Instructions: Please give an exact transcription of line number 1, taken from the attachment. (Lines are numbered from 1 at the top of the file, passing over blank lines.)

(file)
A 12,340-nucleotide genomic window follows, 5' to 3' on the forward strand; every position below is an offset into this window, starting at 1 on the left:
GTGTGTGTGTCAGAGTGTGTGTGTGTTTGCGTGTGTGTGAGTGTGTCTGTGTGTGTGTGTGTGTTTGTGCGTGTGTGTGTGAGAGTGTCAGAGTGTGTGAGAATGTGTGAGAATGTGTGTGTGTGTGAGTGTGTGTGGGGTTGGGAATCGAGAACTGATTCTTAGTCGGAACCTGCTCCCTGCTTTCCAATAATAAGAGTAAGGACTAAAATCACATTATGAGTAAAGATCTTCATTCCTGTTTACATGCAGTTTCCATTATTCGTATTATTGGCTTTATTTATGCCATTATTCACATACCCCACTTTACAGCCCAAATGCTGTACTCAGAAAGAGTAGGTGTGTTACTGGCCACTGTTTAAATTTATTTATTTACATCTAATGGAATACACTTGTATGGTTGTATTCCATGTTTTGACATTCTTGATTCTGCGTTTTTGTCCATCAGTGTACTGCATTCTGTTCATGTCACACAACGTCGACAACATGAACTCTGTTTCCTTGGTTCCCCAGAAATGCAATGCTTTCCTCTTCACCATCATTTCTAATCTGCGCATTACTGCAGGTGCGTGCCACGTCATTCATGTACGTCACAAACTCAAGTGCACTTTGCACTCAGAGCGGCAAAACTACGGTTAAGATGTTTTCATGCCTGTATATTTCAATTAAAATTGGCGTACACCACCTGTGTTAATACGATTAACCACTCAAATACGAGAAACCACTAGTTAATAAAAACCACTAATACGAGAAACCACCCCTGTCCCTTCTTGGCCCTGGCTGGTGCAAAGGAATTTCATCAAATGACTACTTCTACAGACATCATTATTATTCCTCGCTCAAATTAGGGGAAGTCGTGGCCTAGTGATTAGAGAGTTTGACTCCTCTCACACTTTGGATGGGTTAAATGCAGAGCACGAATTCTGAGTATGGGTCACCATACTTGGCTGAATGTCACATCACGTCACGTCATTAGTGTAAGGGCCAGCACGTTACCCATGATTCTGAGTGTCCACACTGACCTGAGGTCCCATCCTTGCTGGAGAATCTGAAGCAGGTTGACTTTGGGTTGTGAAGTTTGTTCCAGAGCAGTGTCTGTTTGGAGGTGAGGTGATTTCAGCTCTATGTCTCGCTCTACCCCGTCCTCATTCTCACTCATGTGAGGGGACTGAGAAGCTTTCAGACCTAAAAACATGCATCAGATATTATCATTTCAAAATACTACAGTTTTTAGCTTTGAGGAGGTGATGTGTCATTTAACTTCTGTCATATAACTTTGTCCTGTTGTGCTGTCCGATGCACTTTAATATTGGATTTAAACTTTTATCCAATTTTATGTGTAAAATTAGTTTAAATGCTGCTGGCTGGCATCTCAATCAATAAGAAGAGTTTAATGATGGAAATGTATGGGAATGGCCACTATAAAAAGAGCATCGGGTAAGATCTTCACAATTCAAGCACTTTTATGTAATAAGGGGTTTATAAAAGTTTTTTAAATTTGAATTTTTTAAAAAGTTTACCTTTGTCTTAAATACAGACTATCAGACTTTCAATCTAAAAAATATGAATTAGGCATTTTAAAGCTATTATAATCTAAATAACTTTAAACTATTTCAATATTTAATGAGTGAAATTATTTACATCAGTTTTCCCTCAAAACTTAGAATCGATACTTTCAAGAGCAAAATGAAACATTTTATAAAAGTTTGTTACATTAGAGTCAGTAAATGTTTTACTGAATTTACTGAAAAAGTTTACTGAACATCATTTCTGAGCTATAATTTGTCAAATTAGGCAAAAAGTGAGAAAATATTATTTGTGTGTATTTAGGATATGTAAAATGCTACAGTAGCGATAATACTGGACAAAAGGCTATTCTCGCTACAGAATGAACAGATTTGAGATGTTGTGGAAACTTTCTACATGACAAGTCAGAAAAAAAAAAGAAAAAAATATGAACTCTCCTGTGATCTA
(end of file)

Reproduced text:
A 12,340-nucleotide genomic window follows, 5' to 3' on the forward strand; every position below is an offset into this window, starting at 1 on the left: